Previously, we reviewed the creation of the Amber Room – a breathtaking chamber lined with gold and amber panels. The Amber Room originally adorned Berlin City Palace with the intention of moving into Charlottenburg Palace – home of the room’s commissioner, King Friedrich I of Prussia. But in 1716, it was given to Peter the Great and was a source of national pride for Russia and St. Petersburg Palace. But, the Germans seized the Amber Room when they invaded during World War II in 1941.
Originally, the Russians could not move the brittle panels of the Amber Room without damaging them. The Germans, however, had the luxury of time. Under the consultation and supervision of experts, the Nazis carefully moved and transported the entire Amber Room to Königsberg Castle for public display.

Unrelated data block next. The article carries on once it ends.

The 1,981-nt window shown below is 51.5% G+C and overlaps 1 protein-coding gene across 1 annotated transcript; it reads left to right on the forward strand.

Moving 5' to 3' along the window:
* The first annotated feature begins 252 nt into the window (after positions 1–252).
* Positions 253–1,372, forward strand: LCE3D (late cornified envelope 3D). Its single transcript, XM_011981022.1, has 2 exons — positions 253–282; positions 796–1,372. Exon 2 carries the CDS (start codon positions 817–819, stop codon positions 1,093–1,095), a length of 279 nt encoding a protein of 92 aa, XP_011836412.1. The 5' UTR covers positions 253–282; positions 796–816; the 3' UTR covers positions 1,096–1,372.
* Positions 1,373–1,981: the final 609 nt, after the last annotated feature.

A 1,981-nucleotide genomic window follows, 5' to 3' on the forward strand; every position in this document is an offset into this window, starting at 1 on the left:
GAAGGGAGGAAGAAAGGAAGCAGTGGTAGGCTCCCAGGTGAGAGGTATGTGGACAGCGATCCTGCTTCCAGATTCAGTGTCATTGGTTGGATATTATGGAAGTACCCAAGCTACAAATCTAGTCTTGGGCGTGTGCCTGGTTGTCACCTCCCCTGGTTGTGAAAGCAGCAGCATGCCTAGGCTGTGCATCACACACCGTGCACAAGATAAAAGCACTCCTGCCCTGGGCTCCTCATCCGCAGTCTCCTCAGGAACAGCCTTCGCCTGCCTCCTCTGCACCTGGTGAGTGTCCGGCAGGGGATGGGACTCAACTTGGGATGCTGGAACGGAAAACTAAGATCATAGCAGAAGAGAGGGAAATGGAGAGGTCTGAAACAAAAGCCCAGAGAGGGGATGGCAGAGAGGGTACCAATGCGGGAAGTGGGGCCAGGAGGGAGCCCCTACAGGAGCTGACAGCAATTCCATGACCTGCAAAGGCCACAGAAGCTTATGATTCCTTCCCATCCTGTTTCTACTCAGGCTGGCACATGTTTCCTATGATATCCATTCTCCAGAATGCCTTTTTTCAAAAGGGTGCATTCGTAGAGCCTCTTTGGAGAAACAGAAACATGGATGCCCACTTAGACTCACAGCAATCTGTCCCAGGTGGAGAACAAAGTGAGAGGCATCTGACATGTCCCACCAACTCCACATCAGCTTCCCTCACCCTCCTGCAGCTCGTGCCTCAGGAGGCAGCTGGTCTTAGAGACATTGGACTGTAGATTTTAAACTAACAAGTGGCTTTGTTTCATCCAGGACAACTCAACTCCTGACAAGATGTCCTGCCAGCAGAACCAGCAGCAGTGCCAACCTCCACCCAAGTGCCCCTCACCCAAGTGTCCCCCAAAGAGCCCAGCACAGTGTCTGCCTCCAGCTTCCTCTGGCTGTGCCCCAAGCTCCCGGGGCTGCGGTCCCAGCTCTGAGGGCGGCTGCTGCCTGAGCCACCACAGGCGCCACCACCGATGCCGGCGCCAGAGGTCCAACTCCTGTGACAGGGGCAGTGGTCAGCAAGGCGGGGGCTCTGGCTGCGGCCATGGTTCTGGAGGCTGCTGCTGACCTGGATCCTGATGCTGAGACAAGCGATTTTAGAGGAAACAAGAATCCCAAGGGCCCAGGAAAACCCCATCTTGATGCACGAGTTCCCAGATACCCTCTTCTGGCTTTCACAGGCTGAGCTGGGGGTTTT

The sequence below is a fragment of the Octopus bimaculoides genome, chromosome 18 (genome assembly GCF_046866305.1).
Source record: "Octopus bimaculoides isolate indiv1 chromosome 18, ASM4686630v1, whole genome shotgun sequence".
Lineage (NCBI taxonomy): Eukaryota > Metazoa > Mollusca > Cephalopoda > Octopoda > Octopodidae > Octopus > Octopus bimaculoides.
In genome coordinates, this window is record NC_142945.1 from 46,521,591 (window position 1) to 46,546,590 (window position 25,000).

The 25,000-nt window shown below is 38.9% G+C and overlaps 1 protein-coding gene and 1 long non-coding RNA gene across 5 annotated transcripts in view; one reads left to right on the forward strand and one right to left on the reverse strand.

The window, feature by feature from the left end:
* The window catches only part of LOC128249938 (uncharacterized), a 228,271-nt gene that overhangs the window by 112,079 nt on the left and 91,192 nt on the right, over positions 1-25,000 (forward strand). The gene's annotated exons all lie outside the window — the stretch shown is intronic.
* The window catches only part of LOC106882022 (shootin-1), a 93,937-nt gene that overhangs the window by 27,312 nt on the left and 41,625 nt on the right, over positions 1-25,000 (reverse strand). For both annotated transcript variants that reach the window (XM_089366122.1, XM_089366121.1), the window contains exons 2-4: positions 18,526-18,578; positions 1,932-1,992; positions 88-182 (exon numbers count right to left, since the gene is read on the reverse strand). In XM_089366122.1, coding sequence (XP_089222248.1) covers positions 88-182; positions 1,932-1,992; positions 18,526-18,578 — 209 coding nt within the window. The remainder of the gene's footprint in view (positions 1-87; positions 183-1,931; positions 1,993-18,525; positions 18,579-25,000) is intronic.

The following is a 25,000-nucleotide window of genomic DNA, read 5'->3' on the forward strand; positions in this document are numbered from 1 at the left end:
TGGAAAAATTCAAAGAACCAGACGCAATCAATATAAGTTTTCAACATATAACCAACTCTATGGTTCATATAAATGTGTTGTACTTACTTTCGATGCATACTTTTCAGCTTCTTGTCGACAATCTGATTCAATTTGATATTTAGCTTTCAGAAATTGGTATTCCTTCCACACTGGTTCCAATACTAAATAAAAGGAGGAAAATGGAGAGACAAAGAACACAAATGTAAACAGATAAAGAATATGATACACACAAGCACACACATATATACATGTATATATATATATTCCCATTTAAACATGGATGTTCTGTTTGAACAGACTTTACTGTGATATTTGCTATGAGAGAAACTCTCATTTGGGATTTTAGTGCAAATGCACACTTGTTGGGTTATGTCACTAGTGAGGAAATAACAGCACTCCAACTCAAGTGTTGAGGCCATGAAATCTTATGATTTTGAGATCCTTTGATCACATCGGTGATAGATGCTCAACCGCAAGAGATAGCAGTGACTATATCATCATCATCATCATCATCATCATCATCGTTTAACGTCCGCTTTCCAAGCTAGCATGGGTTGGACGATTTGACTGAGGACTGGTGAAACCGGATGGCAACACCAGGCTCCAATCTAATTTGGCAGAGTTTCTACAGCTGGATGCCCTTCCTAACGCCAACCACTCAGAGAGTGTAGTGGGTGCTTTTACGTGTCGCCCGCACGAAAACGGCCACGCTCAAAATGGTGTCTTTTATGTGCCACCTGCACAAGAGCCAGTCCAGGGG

By 1945, Nazi forces were on the run and the Red Army was headed toward Königsberg. Hitler himself issued an order to pack up and move the Amber Room to a safe and secret location (as he did with much of the Nazi’s war assets, like the counterfeit printing press at Lake Toplitz). Witnesses claim that they saw crates move from Königsberg Castle to the railway. But other than that, the Amber Room was never seen again.
Theories to account for the whereabouts of the Amber Room abound. Unfortunately, none have a positive outlook. We’ll cover the potential fate of the Amber Room in our next blog post.